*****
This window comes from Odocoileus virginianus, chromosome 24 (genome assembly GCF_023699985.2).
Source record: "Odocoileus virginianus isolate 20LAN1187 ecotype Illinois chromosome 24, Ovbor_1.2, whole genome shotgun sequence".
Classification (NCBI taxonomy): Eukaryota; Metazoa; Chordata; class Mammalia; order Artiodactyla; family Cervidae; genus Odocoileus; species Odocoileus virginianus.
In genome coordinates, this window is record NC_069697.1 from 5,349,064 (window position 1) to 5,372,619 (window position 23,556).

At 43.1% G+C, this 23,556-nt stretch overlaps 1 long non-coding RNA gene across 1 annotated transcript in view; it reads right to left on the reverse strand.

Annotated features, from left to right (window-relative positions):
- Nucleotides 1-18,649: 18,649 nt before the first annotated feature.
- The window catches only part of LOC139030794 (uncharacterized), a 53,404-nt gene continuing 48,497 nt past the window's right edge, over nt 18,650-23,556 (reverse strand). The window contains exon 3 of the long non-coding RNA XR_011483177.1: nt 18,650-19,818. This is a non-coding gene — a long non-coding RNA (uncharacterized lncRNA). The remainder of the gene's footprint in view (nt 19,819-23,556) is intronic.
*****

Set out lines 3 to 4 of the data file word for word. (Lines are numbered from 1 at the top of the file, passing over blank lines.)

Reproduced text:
Classification (NCBI taxonomy): Eukaryota; Metazoa; Chordata; class Mammalia; order Artiodactyla; family Cervidae; genus Odocoileus; species Odocoileus virginianus.
In genome coordinates, this window is record NC_069697.1 from 5,349,064 (window position 1) to 5,372,619 (window position 23,556).